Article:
o   Hepatitis B Surface Antigen (HBsAg) – This detects the actual presence of hepatitis B virus (called the “surface antigen”) in the blood.

o   Hepatitis B and Hepatitis C Viral Load (PCR) – It detects the amount of virus present in the blood stream.

·       Ultrasound – An ultrasound examination allows the doctor to check the state of all the organs in your abdomen. They check for fluid in the stomach, liver damage, tumours, or abnormalities in your gall bladder.

·       Liver Biopsy – A liver biopsy is recommended to assess your liver for damage due to Hepatitis. For this test, the doctor will extract a tissue sample from your liver.


5.  How is Hepatitis treated?

Treatment for Hepatitis depends on the type of Hepatitis you have and the extent of infection. The best course of action is to consult your doctor and follow their recommended treatment.

·       Hepatitis A – HAV is a short-term illness. However, it may cause discomfort. In such cases, doctors usually recommend bed rest.

·       Hepatitis B – Chronic Hepatitis B calls for antiviral medications. As this is a long-term condition, you may have to get regular medical evaluations and monitoring.

·       Hepatitis C – Antiviral medications may be prescribed if you have HCV. Your doctor may also ask you to get some more tests done to determine the best course of treatment.

·       Hepatitis D – The medication for HDV differs according to the extent of infection and the presence of HBV in the body.

·       Hepatitis E – As of now, there are no medical therapies to treat Hepatitis E. However, the infection often resolves on its own.

Busting Myths Related to Hepatitis

MYTH 1 – Hepatitis spreads through casual contacts, such as sharing food, using common utensils, or shaking hands.

FACT – Hepatitis does not spread through casual contact. Usually, the cause for spread is sexual contact, mother to child (before birth), through blood by using objects like needles, razors, and tattoos.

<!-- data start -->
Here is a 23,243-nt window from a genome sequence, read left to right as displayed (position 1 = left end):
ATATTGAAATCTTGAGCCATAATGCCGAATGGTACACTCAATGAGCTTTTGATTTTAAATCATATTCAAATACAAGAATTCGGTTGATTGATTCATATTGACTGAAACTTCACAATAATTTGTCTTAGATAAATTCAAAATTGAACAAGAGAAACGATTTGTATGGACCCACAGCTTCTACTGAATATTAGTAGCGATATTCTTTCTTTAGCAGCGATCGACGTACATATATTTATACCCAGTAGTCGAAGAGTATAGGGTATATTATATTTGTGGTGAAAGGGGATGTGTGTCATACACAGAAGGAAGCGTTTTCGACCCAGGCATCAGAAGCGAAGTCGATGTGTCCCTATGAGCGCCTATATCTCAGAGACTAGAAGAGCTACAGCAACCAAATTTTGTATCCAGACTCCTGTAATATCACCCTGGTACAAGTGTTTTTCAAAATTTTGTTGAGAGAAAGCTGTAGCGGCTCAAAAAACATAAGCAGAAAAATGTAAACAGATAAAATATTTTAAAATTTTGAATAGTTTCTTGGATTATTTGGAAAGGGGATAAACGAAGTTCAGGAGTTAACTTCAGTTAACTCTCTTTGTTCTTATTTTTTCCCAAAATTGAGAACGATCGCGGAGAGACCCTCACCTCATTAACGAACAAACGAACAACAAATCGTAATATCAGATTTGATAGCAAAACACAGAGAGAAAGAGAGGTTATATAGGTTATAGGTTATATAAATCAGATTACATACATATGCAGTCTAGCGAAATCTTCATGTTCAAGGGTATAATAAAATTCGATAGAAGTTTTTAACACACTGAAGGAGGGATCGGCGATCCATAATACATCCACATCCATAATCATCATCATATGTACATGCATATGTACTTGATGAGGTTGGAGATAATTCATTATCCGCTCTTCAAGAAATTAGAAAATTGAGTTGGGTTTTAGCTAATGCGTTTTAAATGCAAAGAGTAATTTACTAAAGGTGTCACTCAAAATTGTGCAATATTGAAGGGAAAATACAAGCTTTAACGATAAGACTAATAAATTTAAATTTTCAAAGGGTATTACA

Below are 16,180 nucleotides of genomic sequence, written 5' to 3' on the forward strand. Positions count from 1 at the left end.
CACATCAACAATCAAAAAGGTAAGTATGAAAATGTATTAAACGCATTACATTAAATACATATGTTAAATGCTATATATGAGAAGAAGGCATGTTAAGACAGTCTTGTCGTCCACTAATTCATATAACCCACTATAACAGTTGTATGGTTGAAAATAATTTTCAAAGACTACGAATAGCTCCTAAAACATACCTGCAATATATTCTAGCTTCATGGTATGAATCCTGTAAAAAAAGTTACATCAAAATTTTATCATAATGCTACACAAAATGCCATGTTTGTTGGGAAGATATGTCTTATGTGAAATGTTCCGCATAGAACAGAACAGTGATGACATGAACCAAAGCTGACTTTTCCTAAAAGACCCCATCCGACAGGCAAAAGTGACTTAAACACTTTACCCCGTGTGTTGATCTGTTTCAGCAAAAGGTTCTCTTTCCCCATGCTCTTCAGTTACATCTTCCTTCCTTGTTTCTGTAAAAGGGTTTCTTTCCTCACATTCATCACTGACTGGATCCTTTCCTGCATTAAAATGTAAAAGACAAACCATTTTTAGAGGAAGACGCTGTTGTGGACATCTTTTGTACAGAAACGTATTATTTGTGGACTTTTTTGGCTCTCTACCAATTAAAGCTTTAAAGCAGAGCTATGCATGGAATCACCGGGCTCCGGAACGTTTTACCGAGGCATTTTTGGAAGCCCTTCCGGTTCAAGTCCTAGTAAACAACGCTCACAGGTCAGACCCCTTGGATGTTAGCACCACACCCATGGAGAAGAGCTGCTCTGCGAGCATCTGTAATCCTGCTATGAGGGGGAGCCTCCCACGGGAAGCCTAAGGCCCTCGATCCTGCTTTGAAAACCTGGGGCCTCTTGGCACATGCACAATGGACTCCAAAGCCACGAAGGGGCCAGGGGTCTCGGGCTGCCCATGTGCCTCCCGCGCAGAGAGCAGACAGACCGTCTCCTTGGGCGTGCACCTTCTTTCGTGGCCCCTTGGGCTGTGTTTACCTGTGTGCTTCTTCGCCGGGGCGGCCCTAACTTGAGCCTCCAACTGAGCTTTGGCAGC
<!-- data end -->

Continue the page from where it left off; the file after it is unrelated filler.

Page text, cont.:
MYTH 2 – All kinds of Hepatitis are caused due to poor hygiene

FACT – While some types of Hepatitis, such as A and E, spread through contaminated food or water, all kinds of Hepatitis will not spread through bad hygiene or sanitation.

MYTH 3 – Hepatitis B is a death sentence

FACT – Even though Hepatitis B is currently incurable, it can effectively be treated with antiviral drugs. People with chronic Hepatitis have an average life expectancy.

MYTH 3 – There are no vaccines for Hepatitis

FACT – The Hepatitis A and B vaccines have been in existence for many years now. Talk to your paediatrician to ensure that your child receives the HAV vaccine between 12 to 23 months. Usually, this vaccination is given in a series of two doses.

The B vaccine is usually given to all newborn children in a series of 3 shots over the first 6 months of childhood. The Hepatitis A and B vaccines also exist for adults. Vaccination for Hepatitis B effectively prevents Hepatitis D also.

Vaccines for Hepatitis C and E are yet to be developed.


Finally, it is safe to say that medical science is progressing well. Those who are aware may easily prevent a Hepatitis infection in their lives. Vaccination, good hygiene, and immediate testing can help prevent many diseases and prevent medical conditions from worsening. Stay informed and stay safe.



1.     https://www.healthline.com/health/hepatitis#complications

2.     https://www.who.int/emergencies/disease-outbreak-news/item/2022-DON376

3.     https://www.nature.com/articles/d41586-022-00816-x

4.     https://bmcpublichealth.biomedcentral.com/articles/10.1186/s12889-022-13112-0

5.     https://www.hindustantimes.com/cities/lucknow-news/world-liver-day-you-may-get-hepatitis-c-sharing-nail-clippers-towels-of-infected-person-101650310578399.html